The Privileged View
The boxes over the stage, and those nearest to it, indeed gave the privileged view. The highest privilege of all went to the Emperor, who had perennial claim on three front boxes. He was widely reported to have had no love of opera, but felt obliged to appear frequently in this arena of social display. He would arrive with an ostentatious military escort suitable not only to his safety (he was nearly assassinated in front of the Opéra in 1858), but also to the importance his government granted to the “Imperial Academy of Music,” the official name of the Opéra. In 1861, the architect Charles Gamier was put in charge of a new opera building that was to crown the future avenue de l’Opéra. It was the most important new structure of the Second Empire, the hub of the redesigned area crossed by the grands boulevards. Vast sums were poured into it, but it was completed only under the Third Republic, in 1875. Meanwhile, the old Opéra on the nearby rue LePeletier was the beneficiary of huge government subsidies, amounting annually to 900,000 francs at the end of the Empire. Its importance can be gauged by the size of its personnel. They numbered 650, and were paid 1,700,000 francs a year.14 Figures from Edmond Renaudin in 1867, cited in Alméras 1933, p. 435.
The Emperor could not move freely backstage at the Opéra, as could other important men, but he could treat the imperial loge as the temporary quarter-deck of his power. He was not at all bashful about using his perch to scout out beautiful women, for example, and contemporaries remarked on the boldness with which he wielded his opera glasses, fixing them on a woman (usually the woman of the evening) long enough to embarrass Eugénie.15 For a sample description see Vandam 1892, vol. 2, p. 116. The Emperor’s many mistresses are discussed in Alméras 1933, pp. 116–22. Such actions confirmed his reputation as a womanizer. Like other powerful men—and partly to prove his regal power—he had quasi-public affairs, beginning with Elisabeth-Anne Haryett from England, and including “la belle Nicchia,” the comtesse de Castiglione.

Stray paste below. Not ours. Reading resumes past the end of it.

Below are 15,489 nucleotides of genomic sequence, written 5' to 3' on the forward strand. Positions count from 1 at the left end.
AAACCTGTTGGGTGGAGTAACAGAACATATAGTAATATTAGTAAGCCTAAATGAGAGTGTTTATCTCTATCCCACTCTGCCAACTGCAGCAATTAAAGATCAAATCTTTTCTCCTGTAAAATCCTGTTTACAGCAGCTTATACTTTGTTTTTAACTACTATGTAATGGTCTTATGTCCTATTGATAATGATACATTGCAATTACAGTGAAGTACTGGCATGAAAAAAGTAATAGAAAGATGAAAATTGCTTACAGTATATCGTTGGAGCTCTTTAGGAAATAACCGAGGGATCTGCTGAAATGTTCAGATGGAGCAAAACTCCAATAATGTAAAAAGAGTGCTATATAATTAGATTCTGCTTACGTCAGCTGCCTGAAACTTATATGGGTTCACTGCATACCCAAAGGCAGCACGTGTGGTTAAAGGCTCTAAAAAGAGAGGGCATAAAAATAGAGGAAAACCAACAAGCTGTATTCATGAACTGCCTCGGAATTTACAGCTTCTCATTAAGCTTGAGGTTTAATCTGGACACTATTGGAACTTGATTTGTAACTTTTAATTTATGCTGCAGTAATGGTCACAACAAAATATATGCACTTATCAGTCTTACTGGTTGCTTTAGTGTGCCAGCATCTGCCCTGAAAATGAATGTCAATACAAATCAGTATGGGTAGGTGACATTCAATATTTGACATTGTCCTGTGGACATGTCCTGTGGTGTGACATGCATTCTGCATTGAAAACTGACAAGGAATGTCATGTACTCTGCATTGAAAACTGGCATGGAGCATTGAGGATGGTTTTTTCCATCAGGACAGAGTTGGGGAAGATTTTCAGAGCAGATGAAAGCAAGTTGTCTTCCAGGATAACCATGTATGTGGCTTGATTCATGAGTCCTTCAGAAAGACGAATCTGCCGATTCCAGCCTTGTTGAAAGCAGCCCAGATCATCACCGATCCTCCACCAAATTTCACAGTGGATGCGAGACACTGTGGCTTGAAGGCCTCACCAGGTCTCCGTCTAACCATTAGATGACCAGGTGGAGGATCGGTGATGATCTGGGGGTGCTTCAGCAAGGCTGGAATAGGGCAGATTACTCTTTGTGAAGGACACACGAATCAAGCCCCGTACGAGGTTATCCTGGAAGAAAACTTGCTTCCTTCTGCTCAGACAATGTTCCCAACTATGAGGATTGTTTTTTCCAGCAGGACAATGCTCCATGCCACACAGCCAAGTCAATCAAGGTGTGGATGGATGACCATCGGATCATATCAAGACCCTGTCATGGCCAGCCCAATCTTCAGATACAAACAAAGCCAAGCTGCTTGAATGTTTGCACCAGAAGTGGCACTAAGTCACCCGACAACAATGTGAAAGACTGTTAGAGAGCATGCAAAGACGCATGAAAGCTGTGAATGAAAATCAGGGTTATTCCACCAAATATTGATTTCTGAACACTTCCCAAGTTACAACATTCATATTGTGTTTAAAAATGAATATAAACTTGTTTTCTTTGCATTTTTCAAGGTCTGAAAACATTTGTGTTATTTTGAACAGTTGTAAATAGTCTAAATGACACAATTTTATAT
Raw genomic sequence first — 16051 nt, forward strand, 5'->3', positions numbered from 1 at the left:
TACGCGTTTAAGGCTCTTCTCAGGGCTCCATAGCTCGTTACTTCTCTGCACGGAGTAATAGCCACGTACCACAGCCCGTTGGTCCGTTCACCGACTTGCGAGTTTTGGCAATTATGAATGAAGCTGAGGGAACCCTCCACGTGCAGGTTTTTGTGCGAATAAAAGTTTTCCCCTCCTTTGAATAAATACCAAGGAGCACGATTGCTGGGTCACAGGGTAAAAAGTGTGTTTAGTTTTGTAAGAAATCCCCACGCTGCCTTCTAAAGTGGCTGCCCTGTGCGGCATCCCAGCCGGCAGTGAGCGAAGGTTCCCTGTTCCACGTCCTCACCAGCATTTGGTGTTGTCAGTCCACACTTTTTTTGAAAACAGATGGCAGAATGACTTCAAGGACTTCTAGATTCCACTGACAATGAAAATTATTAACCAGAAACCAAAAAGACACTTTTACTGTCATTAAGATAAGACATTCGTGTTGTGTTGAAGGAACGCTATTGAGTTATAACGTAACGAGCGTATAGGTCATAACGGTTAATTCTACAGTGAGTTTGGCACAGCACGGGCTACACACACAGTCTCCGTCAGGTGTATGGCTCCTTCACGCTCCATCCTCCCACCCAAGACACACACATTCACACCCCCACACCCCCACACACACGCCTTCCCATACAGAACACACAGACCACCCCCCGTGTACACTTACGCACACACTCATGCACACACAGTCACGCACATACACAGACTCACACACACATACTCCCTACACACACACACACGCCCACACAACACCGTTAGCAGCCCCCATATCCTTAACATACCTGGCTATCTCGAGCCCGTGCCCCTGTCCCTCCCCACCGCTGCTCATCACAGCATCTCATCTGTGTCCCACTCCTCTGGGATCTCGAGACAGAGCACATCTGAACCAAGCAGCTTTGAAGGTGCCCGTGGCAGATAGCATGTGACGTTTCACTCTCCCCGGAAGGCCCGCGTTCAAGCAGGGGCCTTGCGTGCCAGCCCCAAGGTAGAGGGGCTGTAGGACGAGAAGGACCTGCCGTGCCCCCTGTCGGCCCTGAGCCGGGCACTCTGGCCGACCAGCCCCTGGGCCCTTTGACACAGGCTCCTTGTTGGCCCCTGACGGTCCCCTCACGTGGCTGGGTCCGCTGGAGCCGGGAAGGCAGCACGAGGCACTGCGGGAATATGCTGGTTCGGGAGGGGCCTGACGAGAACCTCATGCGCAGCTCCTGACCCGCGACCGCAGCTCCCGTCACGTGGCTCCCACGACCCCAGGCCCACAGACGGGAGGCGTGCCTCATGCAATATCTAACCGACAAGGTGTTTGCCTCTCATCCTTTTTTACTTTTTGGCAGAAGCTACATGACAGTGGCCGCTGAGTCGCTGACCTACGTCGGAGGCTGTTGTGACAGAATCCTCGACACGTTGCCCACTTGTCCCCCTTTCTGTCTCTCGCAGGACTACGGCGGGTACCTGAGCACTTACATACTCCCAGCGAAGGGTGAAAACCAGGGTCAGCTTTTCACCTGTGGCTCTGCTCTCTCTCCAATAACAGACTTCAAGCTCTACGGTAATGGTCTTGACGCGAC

There is one incident that encapsulates much of Louis Napoleon’s use of the opera loge. On 25 May 1870, he arrived during the second act of a revival of Weber’s Le Freychutz. Late arrival showed his disdain of ordinary conventions, all the more so because the paid claque interrupted the performance by standing up to cry “Vive l’Empereur!” The première of Délibe’s and Saint-Léon’s Coppélia formed the second part of the program that evening. Louis Napoleon had heard of Giuseppina Bozzacchi, a sixteen-year-old dancer about to make her debut in the new piece:
During the interval between the opera and the ballet the Emperor entered a small box, adjoining the Imperial Box and overlooking the stage from behind the curtain, and from there, unobserved, watched the stage being set for the first act of Coppélia. His intention had been made known beforehand to [Emile] Perrin, who purposely engaged Giuseppina and the Italian Ambassador in conversation in full view of the little box. The Emperor only rejoined the Empress when the order was given for the rising of the curtain.16 Guest 1974, p. 244.
We can recapture something of the view, if not the attitude, of the Emperor, thanks to Degas. In the pastels already mentioned (Pls. 102, 103) and in numerous other works, he assumed the vantage point of the Emperor and other stage-box viewers. In Dancers at the Old Opera House (Pl. 104) we look out on the stage from a box just below the Emperor’s when he was gazing upon Bozzacchi. On the other side we see the stage boxes and front loges, where white and black spots pick out men in formal wear. In L’Etoile (Pl. 105) we are in a higher loge, close to the Emperor’s private box, and have an uninterrupted view of the dancer making her salute. We also see our opposite number, the man who appears in the wings, more favored even than the stage-box tenants (but he had often descended from one of the front boxes, as we shall see shortly). In the original, his bulbous nose, moustache, and beard show clearly. Added to the impression made by his lurking half-figure, they characterize him as the predatory middle-aged male who looms so large in the opera of Degas’s day.